Wilderness.  Just as there is much talk of mountains in the scripture, there is also much talk of wilderness.  But we’re not talking the Canadian kitsch version of wilderness from Roots clothing commercials here.  This is not like the romanticized version of Canadian wilderness – moose and buffalo plaid vests with hipster beards and fuzzy toques.  Rocky Mountains. Jesus didn’t spend 40 days in the wilderness, trekking around with a canoe and an MEC backpack.

A better word for the wilderness of the scriptures might be wildness.  It’s where life is not tamed by the norms of civility. Where the unknown abounds.  Where hunger is felt not only in the stomach but also in the heart. Where the mountains to be conquered are of faith and of spirit. God can live in the doubt.  God is here too.

And this is where Jesus chooses to be.  Jesus is always in the wildness. “Go out and proclaim the good news to the people who need to hear it most.  Who need to be shown it most. Feed them. Love them, with an aching love that never ceases.

Rev. Doug Norris is the minister at my home congregation, Rosedale United Church.  He once said something to me which I found very profound, and I share it with you now.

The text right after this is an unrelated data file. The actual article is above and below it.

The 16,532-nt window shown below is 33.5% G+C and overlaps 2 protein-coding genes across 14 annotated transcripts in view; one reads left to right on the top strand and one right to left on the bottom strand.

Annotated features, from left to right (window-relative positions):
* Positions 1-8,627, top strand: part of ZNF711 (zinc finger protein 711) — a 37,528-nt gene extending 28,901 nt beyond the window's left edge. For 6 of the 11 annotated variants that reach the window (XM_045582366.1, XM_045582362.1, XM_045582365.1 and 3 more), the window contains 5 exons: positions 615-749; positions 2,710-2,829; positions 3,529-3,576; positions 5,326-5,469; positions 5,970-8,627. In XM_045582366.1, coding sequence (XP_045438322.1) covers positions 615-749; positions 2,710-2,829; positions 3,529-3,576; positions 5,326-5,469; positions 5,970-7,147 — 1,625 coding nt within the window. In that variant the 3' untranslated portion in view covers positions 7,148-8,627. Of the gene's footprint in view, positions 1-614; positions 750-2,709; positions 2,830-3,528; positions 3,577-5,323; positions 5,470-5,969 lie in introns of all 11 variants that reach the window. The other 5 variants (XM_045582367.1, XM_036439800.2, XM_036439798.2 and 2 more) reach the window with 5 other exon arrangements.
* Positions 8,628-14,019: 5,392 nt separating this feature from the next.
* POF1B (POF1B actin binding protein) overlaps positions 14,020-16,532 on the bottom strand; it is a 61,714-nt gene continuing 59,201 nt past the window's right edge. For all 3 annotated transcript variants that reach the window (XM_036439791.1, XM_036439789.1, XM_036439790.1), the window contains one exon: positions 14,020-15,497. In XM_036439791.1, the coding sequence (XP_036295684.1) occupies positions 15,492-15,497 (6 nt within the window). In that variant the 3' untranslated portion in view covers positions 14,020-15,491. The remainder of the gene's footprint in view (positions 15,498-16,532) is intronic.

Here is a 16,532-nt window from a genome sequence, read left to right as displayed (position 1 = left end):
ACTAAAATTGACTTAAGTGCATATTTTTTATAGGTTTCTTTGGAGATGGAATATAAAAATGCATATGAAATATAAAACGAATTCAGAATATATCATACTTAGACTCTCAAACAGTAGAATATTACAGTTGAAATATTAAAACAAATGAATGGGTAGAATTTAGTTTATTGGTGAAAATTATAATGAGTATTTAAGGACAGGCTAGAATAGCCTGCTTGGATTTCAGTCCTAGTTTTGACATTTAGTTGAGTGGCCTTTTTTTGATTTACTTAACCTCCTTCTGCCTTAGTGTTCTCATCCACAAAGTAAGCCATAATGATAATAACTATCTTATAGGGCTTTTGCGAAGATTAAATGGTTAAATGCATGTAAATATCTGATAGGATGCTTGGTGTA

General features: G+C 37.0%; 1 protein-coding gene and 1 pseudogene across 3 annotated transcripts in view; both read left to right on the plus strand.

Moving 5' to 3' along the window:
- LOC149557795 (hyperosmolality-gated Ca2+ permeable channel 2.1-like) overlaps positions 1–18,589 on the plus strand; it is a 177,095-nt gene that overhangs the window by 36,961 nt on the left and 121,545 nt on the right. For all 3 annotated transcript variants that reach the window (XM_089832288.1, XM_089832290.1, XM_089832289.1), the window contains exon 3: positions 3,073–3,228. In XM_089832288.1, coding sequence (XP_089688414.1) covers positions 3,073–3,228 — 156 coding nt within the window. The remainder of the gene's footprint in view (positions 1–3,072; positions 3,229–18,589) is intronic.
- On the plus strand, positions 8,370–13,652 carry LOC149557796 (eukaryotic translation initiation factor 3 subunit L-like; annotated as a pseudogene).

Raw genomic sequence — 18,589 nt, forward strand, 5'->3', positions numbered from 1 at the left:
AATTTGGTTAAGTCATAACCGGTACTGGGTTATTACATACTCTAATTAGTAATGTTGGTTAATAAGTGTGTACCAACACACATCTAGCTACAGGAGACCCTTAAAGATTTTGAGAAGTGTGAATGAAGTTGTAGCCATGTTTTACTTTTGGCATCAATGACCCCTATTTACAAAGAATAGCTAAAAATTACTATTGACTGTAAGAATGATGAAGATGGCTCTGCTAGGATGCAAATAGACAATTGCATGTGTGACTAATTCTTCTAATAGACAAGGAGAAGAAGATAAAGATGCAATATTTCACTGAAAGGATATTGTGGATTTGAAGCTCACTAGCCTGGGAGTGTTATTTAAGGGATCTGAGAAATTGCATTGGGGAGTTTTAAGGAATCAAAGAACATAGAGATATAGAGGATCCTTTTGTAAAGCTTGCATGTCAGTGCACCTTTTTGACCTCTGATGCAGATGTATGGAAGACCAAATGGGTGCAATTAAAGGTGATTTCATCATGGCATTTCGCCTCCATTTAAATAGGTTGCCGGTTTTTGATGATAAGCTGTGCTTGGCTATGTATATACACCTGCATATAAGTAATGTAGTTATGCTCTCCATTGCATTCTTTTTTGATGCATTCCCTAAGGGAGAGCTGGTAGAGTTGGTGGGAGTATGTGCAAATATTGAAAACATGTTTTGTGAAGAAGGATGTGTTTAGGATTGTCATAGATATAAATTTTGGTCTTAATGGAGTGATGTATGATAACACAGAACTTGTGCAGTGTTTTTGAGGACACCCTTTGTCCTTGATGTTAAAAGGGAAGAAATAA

There is really only one story in the Bible.

Now, this may seem like a shock.  I mean, there are rather a lot of pages in the Bible, but humour me just for a second – there is really only one story in the Bible.  It is a story in four parts, and it goes like this:

We are so gloriously alive.

We are so weepingly lost.

And yet, an aching love rolls on…refuses not to go on…

And again, we are so gloriously alive.

We will hear about this aching love –  a second reading of sorts – a little bit later.

Long before a chain was forged from the hillside

Long before a voice uttered freedom’s cry

As we wrap our healing arms to hold what her arms held

This ancient love, this aching love rolls on.

And the reason it moves on…we are not the only ones moving it along.  The chain may be forged from the mountain, but we can use that chain to climb it and shout from the precipice –

God is here.

We are here.

Come with us.  

Let’s climb this mountain together.

 

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unsplash-logoMatteo Catanese

 



The Living Presence Ministry is a community ministry of the United Church of Canada